Wednesday, March 31, 2010

The History of Taste

What you see above is an example of a great book: mixing history and food together into a great history of taste as why we eat what we eat. Not so much for the physiology of how we as humans developed a taste for something in particular, but more so how and why people cooked and ate the food they did. I finished this book, just this week with a last chapter focusing on everything from the 19th century until now.

The first chapter or so explains how humans at some point began to have the need for fats in their body, which then help the brain and nerves evolve and grow. It was suggested that the earliest form of fats, was sugar in the form of nectar or wild honey. That started it all as while humans started to evolve they needed more and more nutrients and it was discovered that cooking food made it easier to digest. I know that in the past 20-30 years, there have been a large number of experts who suggest that raw food is better for your body or that no meats or fat are better as well and while I can live with their opinions, history has showed us that humans are meant to eat meats and fats.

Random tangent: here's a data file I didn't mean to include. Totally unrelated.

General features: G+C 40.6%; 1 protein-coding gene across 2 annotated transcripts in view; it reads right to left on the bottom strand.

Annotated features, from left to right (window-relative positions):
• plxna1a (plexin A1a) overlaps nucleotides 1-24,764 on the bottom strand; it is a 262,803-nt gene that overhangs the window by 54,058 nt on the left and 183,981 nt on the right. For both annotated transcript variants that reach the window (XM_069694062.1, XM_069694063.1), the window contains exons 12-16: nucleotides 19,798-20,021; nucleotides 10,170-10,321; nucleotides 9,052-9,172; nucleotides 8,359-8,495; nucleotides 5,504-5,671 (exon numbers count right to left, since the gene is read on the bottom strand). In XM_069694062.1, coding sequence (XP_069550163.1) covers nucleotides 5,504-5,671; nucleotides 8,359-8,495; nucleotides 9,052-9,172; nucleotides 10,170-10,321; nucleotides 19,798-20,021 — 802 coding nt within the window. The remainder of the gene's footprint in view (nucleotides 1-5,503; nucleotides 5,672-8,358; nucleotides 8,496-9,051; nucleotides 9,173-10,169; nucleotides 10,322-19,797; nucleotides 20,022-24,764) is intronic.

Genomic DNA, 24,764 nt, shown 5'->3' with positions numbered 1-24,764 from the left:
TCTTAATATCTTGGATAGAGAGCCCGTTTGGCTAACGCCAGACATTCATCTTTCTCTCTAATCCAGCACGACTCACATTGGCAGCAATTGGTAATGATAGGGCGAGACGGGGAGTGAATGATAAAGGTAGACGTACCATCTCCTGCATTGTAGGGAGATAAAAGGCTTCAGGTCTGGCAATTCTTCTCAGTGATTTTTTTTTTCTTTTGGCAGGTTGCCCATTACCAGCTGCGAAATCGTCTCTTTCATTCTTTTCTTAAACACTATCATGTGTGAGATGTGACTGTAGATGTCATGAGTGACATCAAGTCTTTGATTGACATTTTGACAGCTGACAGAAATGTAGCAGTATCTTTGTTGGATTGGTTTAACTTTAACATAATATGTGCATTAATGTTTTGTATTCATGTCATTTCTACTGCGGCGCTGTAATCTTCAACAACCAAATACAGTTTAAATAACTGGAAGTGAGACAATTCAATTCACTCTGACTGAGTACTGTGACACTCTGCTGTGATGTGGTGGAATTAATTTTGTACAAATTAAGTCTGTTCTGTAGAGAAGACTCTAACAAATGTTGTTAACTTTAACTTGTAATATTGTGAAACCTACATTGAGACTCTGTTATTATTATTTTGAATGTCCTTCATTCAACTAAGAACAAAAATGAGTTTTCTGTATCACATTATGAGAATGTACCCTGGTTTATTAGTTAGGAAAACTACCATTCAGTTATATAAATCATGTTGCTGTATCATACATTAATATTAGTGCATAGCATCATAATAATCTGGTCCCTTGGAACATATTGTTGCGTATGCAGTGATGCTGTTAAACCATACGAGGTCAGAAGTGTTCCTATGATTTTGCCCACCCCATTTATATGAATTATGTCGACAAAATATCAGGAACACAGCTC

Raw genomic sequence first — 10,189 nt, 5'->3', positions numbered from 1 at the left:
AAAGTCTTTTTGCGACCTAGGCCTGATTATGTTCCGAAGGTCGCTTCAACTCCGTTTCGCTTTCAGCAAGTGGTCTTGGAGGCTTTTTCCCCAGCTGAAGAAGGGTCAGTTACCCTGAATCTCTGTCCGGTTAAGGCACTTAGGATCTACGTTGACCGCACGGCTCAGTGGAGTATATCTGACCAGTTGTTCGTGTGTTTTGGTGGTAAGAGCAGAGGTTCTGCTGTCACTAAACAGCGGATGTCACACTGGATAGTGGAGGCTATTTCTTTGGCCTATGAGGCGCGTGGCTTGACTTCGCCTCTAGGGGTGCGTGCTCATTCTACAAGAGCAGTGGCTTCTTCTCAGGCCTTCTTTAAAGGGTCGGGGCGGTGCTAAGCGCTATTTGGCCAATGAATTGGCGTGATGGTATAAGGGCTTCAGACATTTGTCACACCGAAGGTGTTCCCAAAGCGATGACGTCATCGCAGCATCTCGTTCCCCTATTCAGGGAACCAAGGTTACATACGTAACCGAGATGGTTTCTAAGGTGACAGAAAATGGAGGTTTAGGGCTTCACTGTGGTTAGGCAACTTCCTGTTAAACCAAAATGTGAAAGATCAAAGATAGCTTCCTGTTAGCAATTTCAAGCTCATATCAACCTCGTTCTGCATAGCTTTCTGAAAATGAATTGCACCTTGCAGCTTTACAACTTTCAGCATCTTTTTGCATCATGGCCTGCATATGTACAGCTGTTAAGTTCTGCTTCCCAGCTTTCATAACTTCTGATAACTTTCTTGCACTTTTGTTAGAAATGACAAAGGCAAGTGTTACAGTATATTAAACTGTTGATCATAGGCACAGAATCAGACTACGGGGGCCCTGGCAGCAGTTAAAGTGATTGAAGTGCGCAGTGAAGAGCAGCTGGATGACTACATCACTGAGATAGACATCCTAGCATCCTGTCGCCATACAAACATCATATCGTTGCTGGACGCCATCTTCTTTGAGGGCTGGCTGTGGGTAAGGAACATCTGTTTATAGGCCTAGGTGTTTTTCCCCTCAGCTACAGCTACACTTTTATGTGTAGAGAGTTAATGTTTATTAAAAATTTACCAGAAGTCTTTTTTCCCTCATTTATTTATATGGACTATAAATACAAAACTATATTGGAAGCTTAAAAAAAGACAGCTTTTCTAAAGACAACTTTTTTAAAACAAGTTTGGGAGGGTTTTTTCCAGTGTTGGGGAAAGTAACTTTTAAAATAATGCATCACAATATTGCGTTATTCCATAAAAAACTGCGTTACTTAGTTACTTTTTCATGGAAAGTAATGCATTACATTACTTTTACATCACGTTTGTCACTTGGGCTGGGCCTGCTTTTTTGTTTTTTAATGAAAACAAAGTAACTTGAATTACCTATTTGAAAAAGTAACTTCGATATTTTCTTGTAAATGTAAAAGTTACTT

Around the middle of the book, it starts to look at food and eating by different cultures. For instance; the ancient Greeks believed that eating meat was obscene and was evil, so they ate mostly lentils and vegetables. The Romans and other cultures had no problem with meat and ate large amounts of it as well as other foods. In ancient China, kitchens were made with a "demon" painted on the wall or decorated somewhere in it. The demon was to represent a spirit who was cursed by eating too much food so when food is eaten and prepared in an ancient Chinese kitchen, the people must take only what they can and will eat and no more, as to not waste it as well.

With information and recipes dating back a thousand years or more, for added insight, the book explains and answers some great questions, like who invented ice cream? The Arabs invented ice cream almost a thousand years or more back. They developed a way to cool water using salt and then to freeze cream and sugar, producing the first ice creams, or to be technical, it was gellato.

It is larger than an average sized book and with about 370 pages in it, it makes for a long read, if you are busy or a good afternoon read if you have the time. Highly recommended:

 Food: The History of Taste (California Studies in Food and Culture)

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